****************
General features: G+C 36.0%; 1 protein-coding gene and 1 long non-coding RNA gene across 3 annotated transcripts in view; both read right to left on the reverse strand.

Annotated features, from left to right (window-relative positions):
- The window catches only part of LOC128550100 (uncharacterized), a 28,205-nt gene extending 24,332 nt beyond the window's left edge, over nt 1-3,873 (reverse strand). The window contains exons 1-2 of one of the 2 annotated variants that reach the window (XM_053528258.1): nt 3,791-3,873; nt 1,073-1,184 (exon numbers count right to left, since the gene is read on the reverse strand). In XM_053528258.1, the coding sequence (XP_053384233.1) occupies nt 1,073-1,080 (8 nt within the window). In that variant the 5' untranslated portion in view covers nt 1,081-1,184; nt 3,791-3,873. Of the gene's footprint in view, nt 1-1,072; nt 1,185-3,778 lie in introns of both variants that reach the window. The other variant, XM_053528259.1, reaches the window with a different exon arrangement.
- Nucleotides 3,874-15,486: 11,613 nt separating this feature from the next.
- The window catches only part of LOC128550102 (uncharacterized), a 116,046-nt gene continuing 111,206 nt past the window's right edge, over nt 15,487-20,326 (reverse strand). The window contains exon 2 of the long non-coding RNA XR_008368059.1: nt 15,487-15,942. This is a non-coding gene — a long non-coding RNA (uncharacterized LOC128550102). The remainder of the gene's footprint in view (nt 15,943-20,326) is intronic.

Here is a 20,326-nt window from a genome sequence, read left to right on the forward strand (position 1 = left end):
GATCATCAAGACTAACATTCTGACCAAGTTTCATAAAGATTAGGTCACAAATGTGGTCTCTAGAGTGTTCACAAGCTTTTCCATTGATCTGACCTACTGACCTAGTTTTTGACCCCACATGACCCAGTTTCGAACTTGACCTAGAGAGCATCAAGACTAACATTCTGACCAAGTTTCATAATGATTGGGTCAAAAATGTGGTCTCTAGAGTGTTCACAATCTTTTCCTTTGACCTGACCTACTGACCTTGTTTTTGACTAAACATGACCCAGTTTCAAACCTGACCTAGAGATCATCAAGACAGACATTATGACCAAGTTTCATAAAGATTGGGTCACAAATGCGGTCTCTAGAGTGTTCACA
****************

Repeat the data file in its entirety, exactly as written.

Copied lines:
General features: G+C 36.0%; 1 protein-coding gene and 1 long non-coding RNA gene across 3 annotated transcripts in view; both read right to left on the reverse strand.

Annotated features, from left to right (window-relative positions):
- The window catches only part of LOC128550100 (uncharacterized), a 28,205-nt gene extending 24,332 nt beyond the window's left edge, over nt 1-3,873 (reverse strand). The window contains exons 1-2 of one of the 2 annotated variants that reach the window (XM_053528258.1): nt 3,791-3,873; nt 1,073-1,184 (exon numbers count right to left, since the gene is read on the reverse strand). In XM_053528258.1, the coding sequence (XP_053384233.1) occupies nt 1,073-1,080 (8 nt within the window). In that variant the 5' untranslated portion in view covers nt 1,081-1,184; nt 3,791-3,873. Of the gene's footprint in view, nt 1-1,072; nt 1,185-3,778 lie in introns of both variants that reach the window. The other variant, XM_053528259.1, reaches the window with a different exon arrangement.
- Nucleotides 3,874-15,486: 11,613 nt separating this feature from the next.
- The window catches only part of LOC128550102 (uncharacterized), a 116,046-nt gene continuing 111,206 nt past the window's right edge, over nt 15,487-20,326 (reverse strand). The window contains exon 2 of the long non-coding RNA XR_008368059.1: nt 15,487-15,942. This is a non-coding gene — a long non-coding RNA (uncharacterized LOC128550102). The remainder of the gene's footprint in view (nt 15,943-20,326) is intronic.

Here is a 20,326-nt window from a genome sequence, read left to right on the forward strand (position 1 = left end):
GATCATCAAGACTAACATTCTGACCAAGTTTCATAAAGATTAGGTCACAAATGTGGTCTCTAGAGTGTTCACAAGCTTTTCCATTGATCTGACCTACTGACCTAGTTTTTGACCCCACATGACCCAGTTTCGAACTTGACCTAGAGAGCATCAAGACTAACATTCTGACCAAGTTTCATAATGATTGGGTCAAAAATGTGGTCTCTAGAGTGTTCACAATCTTTTCCTTTGACCTGACCTACTGACCTTGTTTTTGACTAAACATGACCCAGTTTCAAACCTGACCTAGAGATCATCAAGACAGACATTATGACCAAGTTTCATAAAGATTGGGTCACAAATGCGGTCTCTAGAGTGTTCACA